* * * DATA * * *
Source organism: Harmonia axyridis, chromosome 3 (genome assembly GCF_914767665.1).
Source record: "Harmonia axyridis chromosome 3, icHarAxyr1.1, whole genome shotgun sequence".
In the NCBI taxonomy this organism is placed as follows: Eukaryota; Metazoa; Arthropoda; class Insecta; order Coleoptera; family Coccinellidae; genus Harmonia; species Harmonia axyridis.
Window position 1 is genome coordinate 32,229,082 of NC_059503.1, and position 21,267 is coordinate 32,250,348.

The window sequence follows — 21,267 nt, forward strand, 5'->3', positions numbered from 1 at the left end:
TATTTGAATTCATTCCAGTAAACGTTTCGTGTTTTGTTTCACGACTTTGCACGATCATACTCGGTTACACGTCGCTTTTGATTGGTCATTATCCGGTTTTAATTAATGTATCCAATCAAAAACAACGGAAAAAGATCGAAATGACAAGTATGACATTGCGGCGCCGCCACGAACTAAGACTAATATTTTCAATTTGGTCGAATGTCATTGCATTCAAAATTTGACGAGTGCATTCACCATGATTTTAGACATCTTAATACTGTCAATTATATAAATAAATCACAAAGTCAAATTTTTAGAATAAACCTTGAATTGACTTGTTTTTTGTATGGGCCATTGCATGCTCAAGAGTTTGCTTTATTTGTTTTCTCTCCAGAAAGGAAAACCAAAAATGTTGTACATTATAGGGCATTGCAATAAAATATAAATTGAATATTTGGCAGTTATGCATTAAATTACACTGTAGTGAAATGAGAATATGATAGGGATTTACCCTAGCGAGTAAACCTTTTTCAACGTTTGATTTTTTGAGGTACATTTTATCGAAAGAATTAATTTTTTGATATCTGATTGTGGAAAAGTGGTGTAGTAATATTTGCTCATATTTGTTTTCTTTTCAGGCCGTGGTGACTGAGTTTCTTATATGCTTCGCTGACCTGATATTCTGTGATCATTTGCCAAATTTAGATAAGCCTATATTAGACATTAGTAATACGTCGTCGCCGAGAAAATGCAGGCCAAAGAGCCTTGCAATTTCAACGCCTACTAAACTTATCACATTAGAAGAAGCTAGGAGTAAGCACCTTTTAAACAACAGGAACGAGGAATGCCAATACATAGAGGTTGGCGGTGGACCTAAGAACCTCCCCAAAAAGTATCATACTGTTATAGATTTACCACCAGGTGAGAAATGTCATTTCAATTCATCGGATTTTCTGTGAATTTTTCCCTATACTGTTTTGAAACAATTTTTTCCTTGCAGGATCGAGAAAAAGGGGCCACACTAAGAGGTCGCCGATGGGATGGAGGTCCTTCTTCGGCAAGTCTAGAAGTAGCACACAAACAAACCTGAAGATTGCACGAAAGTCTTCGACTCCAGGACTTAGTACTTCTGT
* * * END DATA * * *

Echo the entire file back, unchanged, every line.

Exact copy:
Source organism: Harmonia axyridis, chromosome 3 (genome assembly GCF_914767665.1).
Source record: "Harmonia axyridis chromosome 3, icHarAxyr1.1, whole genome shotgun sequence".
In the NCBI taxonomy this organism is placed as follows: Eukaryota; Metazoa; Arthropoda; class Insecta; order Coleoptera; family Coccinellidae; genus Harmonia; species Harmonia axyridis.
Window position 1 is genome coordinate 32,229,082 of NC_059503.1, and position 21,267 is coordinate 32,250,348.

The window sequence follows — 21,267 nt, forward strand, 5'->3', positions numbered from 1 at the left end:
TATTTGAATTCATTCCAGTAAACGTTTCGTGTTTTGTTTCACGACTTTGCACGATCATACTCGGTTACACGTCGCTTTTGATTGGTCATTATCCGGTTTTAATTAATGTATCCAATCAAAAACAACGGAAAAAGATCGAAATGACAAGTATGACATTGCGGCGCCGCCACGAACTAAGACTAATATTTTCAATTTGGTCGAATGTCATTGCATTCAAAATTTGACGAGTGCATTCACCATGATTTTAGACATCTTAATACTGTCAATTATATAAATAAATCACAAAGTCAAATTTTTAGAATAAACCTTGAATTGACTTGTTTTTTGTATGGGCCATTGCATGCTCAAGAGTTTGCTTTATTTGTTTTCTCTCCAGAAAGGAAAACCAAAAATGTTGTACATTATAGGGCATTGCAATAAAATATAAATTGAATATTTGGCAGTTATGCATTAAATTACACTGTAGTGAAATGAGAATATGATAGGGATTTACCCTAGCGAGTAAACCTTTTTCAACGTTTGATTTTTTGAGGTACATTTTATCGAAAGAATTAATTTTTTGATATCTGATTGTGGAAAAGTGGTGTAGTAATATTTGCTCATATTTGTTTTCTTTTCAGGCCGTGGTGACTGAGTTTCTTATATGCTTCGCTGACCTGATATTCTGTGATCATTTGCCAAATTTAGATAAGCCTATATTAGACATTAGTAATACGTCGTCGCCGAGAAAATGCAGGCCAAAGAGCCTTGCAATTTCAACGCCTACTAAACTTATCACATTAGAAGAAGCTAGGAGTAAGCACCTTTTAAACAACAGGAACGAGGAATGCCAATACATAGAGGTTGGCGGTGGACCTAAGAACCTCCCCAAAAAGTATCATACTGTTATAGATTTACCACCAGGTGAGAAATGTCATTTCAATTCATCGGATTTTCTGTGAATTTTTCCCTATACTGTTTTGAAACAATTTTTTCCTTGCAGGATCGAGAAAAAGGGGCCACACTAAGAGGTCGCCGATGGGATGGAGGTCCTTCTTCGGCAAGTCTAGAAGTAGCACACAAACAAACCTGAAGATTGCACGAAAGTCTTCGACTCCAGGACTTAGTACTTCTGT